“I’mmmm Keith Hernandez”
And so goes the classic kiss scene between Keith Hernandez and Elaine Benes on Seinfeld.
Keith Hernandez is the quintessential NYC ball player. He is what many guys picture how they would be if they ever made it to the bigs.
Keith would hit a double, a sac fly, and draw a walk. He would finish a game 1-3 with 2 RBIs (or rib-eye steaks, in Keith speak).
And then he would start his night.
It is said that Hernandez required a bucket of beer, in ice, in front of his locker after ever game.
Keith was active on the NYC nightlife scene. He’s not shy of mentioning his nights starting at Smith and Wollensky’s and ending at popular upper east side celebrity hangout Elaine’s.
Keith was an all star on the field, and clearly a Hall of Famer off the field.
But does he belong in Cooperstown?
He started his career in 1974. As a 20 year old, Hernandez played in 14 games for St. Louis. 17 years later, Keith finished his career unceremoniously in Cleveland, playing a total of 43 games for the Tribe.
Keith wasn’t a full time player until 1976, when he played 129 games for the Cardinals. He was limited to an average of just 71 games his last three seasons. This all limited his opportunity to put up Hall of Fame numbers. Looking at his stats, while he was in the big leagues for 17 years, Keith Hernandez really only played 10 full season.
Comparing Hernandez’s numbers with other Hall of Famers is incredibly difficult. First you have some all time baseball greats in Lou Gehrig, Willie McCovey and Jimmie Fox.
If you try to compare Keith with more modern players -players from Hernandez’s time or just after- you see Kieth’s power numbers just don’t hold up. The most homeruns he hit in a season was in 1987, hitting 18.
Guys like Orlando Cepeda, Harmon Killebrew and Eddie Murray all have way more then Keith’s 162 career home runs.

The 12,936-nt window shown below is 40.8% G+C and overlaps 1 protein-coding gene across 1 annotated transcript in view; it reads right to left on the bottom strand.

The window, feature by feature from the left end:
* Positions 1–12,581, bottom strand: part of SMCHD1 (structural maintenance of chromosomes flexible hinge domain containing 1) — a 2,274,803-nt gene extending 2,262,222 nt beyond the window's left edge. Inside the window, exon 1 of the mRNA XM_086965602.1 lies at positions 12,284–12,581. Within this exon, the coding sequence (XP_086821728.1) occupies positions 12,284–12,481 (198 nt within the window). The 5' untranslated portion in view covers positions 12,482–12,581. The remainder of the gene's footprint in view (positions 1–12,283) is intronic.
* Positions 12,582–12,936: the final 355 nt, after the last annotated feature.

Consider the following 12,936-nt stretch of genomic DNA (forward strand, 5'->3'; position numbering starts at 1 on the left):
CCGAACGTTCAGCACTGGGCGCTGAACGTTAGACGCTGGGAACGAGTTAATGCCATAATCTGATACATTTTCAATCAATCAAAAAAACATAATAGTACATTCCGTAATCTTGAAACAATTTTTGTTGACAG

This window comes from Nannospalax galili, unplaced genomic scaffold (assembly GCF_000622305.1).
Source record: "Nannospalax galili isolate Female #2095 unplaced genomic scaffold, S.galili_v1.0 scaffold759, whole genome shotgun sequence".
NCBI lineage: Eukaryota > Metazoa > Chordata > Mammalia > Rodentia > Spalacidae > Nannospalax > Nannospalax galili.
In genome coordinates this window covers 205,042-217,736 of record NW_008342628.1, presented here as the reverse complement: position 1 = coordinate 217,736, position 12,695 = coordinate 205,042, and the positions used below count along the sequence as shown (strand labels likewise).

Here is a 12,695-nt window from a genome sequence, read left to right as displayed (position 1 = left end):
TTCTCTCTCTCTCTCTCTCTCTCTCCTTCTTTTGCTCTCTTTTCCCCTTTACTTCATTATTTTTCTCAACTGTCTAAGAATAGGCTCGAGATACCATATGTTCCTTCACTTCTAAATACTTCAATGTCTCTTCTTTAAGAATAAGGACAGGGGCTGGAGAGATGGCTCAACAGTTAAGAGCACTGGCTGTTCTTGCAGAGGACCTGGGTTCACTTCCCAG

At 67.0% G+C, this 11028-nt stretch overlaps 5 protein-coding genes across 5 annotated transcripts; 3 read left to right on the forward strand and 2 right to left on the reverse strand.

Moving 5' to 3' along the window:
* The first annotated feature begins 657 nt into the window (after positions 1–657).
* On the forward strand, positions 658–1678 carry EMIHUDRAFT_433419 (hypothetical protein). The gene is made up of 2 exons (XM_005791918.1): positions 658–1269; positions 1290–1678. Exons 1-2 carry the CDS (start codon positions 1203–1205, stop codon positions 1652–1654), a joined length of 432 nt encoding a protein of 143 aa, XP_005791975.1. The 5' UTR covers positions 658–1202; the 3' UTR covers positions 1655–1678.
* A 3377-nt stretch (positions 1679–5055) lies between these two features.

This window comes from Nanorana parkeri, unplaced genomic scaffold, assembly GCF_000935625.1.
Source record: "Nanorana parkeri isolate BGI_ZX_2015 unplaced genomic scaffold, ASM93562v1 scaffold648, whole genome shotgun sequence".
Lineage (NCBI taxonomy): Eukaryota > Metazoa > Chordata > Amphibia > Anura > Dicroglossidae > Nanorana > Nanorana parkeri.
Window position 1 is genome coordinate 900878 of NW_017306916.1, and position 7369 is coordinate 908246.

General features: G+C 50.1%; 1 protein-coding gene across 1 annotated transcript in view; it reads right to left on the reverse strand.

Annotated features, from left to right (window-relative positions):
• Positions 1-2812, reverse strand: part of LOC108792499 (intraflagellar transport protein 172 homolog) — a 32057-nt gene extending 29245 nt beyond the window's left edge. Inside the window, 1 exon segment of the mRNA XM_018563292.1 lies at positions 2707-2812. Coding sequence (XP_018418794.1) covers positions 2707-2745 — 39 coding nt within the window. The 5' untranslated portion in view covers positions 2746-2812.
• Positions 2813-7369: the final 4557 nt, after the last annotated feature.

Keith Hernandez does fall victim to the time he played. Keith was a doubles, rbi and on base guy. Not a homeruns guy. He played in an era where the homer became more and more important. Especially true for first base.
Keith lead the league in runs in both 1979 and 1980. In 1979, his Co-MVP season, he also lead the league in doubles. He led the league in batting in 1979, and OBP a year later.
His BB/K rate has always been strong. He racked up an even 100 walks in 1982. In ‘86 Keith led the league in free passes, with 94.
If there were men on base, Keith would drive them in. If the bases were empty, Keith would get on base. In the 1970’s and early ‘80’s, Hernandez was a prototypical 3 hole hitter, sandwiched between the speed guys in front of him, and the sluggers behind him. And in his prime, he was one of the hardest outs in the game.
A close look at his numbers, says that if Keith was playing today, he would probably project more as a 2-hole hitter. As crazy as it sounds after watching him play, some teams today might even bat Keith lead off.
He had doubles power- but not homeruns power, and could get on base at an elite level.